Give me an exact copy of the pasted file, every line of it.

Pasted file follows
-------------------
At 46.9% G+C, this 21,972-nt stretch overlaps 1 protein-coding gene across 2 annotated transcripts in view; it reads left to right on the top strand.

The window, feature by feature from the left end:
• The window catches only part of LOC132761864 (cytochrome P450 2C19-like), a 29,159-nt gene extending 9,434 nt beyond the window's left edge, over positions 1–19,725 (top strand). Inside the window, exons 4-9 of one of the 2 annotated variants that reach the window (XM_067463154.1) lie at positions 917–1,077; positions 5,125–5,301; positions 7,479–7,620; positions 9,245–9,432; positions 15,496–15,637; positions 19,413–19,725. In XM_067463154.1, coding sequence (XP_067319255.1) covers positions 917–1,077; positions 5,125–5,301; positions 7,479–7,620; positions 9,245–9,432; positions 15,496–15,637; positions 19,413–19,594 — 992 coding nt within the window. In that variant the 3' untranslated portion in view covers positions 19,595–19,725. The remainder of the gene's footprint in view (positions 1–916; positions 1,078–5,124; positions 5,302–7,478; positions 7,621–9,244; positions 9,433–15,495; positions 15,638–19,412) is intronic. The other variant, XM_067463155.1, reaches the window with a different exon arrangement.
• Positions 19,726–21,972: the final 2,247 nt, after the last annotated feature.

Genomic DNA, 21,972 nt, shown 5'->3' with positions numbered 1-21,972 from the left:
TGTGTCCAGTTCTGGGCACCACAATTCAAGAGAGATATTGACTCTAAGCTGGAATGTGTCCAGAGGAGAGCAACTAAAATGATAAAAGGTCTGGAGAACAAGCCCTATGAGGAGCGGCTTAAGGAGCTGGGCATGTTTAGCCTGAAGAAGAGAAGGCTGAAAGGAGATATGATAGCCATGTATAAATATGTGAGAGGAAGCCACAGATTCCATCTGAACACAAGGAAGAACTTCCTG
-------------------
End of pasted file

At 46.9% G+C, this 21,972-nt stretch overlaps 1 protein-coding gene across 2 annotated transcripts in view; it reads left to right on the top strand.

The window, feature by feature from the left end:
• The window catches only part of LOC132761864 (cytochrome P450 2C19-like), a 29,159-nt gene extending 9,434 nt beyond the window's left edge, over positions 1–19,725 (top strand). Inside the window, exons 4-9 of one of the 2 annotated variants that reach the window (XM_067463154.1) lie at positions 917–1,077; positions 5,125–5,301; positions 7,479–7,620; positions 9,245–9,432; positions 15,496–15,637; positions 19,413–19,725. In XM_067463154.1, coding sequence (XP_067319255.1) covers positions 917–1,077; positions 5,125–5,301; positions 7,479–7,620; positions 9,245–9,432; positions 15,496–15,637; positions 19,413–19,594 — 992 coding nt within the window. In that variant the 3' untranslated portion in view covers positions 19,595–19,725. The remainder of the gene's footprint in view (positions 1–916; positions 1,078–5,124; positions 5,302–7,478; positions 7,621–9,244; positions 9,433–15,495; positions 15,638–19,412) is intronic. The other variant, XM_067463155.1, reaches the window with a different exon arrangement.
• Positions 19,726–21,972: the final 2,247 nt, after the last annotated feature.

Genomic DNA, 21,972 nt, shown 5'->3' with positions numbered 1-21,972 from the left:
TGTGTCCAGTTCTGGGCACCACAATTCAAGAGAGATATTGACTCTAAGCTGGAATGTGTCCAGAGGAGAGCAACTAAAATGATAAAAGGTCTGGAGAACAAGCCCTATGAGGAGCGGCTTAAGGAGCTGGGCATGTTTAGCCTGAAGAAGAGAAGGCTGAAAGGAGATATGATAGCCATGTATAAATATGTGAGAGGAAGCCACAGATTCCATCTGAACACAAGGAAGAACTTCCTG